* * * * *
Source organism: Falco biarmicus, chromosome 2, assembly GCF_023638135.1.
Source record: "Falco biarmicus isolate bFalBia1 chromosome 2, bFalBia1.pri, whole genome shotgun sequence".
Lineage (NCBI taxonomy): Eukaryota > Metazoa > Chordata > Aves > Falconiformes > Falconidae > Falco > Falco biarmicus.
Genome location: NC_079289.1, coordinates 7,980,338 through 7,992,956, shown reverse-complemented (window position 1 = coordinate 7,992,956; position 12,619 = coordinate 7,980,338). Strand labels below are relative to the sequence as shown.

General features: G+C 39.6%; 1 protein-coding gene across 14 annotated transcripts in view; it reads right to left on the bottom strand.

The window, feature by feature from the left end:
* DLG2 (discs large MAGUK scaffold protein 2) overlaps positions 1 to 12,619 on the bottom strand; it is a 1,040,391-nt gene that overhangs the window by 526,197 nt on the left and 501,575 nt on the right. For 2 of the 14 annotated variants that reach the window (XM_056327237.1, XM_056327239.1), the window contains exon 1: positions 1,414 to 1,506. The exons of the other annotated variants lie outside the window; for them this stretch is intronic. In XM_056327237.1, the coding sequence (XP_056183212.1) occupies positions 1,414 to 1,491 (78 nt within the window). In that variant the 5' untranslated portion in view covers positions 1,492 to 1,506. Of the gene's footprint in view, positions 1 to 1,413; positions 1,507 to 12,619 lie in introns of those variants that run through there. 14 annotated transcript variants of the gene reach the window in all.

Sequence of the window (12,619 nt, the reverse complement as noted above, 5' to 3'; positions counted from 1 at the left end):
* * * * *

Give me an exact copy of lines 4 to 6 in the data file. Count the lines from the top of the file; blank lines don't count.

Genome location: NC_079289.1, coordinates 7,980,338 through 7,992,956, shown reverse-complemented (window position 1 = coordinate 7,992,956; position 12,619 = coordinate 7,980,338). Strand labels below are relative to the sequence as shown.

General features: G+C 39.6%; 1 protein-coding gene across 14 annotated transcripts in view; it reads right to left on the bottom strand.

The window, feature by feature from the left end: